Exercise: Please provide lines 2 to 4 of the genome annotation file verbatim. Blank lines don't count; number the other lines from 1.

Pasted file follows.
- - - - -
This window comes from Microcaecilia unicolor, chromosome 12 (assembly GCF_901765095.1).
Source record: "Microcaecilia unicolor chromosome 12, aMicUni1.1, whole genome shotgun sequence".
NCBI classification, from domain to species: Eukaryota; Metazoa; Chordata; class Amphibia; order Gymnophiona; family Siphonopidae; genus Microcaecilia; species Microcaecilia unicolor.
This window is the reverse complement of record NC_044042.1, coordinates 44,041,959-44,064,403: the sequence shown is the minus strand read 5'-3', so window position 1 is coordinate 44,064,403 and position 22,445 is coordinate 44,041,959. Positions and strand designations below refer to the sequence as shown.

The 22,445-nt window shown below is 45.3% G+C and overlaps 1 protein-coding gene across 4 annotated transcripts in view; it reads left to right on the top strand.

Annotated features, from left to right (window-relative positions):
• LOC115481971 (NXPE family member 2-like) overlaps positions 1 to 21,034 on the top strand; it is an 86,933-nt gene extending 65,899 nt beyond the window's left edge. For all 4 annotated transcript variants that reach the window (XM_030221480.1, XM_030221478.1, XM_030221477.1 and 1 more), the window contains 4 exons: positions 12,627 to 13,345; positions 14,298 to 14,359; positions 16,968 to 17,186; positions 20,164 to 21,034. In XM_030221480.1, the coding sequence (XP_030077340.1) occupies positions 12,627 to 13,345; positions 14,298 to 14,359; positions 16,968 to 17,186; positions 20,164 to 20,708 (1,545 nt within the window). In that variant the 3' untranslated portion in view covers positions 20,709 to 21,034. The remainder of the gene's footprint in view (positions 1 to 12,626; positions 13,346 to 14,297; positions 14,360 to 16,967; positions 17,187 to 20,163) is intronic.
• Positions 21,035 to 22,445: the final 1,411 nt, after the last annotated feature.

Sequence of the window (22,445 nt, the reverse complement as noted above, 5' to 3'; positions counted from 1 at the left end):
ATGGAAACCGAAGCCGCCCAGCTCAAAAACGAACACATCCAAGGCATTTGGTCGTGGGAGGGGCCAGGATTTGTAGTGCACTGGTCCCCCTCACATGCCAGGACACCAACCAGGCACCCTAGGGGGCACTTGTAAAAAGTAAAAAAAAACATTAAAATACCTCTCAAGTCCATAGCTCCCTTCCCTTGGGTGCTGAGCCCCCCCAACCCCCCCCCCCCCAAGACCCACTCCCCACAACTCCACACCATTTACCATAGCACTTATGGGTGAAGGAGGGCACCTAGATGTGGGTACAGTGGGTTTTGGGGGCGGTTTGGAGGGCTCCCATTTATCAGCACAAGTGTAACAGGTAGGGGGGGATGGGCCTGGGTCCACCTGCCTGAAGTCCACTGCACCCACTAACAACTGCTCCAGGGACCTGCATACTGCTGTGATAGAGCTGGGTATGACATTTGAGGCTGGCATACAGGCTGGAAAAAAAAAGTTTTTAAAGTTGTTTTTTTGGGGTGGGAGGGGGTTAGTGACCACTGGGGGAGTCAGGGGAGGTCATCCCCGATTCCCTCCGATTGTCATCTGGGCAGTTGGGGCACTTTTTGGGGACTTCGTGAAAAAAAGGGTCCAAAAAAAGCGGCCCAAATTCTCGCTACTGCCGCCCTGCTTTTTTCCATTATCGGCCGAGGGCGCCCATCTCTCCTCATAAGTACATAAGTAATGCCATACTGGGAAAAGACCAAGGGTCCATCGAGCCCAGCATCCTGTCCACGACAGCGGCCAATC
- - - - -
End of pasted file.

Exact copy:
Source record: "Microcaecilia unicolor chromosome 12, aMicUni1.1, whole genome shotgun sequence".
NCBI classification, from domain to species: Eukaryota; Metazoa; Chordata; class Amphibia; order Gymnophiona; family Siphonopidae; genus Microcaecilia; species Microcaecilia unicolor.
This window is the reverse complement of record NC_044042.1, coordinates 44,041,959-44,064,403: the sequence shown is the minus strand read 5'-3', so window position 1 is coordinate 44,064,403 and position 22,445 is coordinate 44,041,959. Positions and strand designations below refer to the sequence as shown.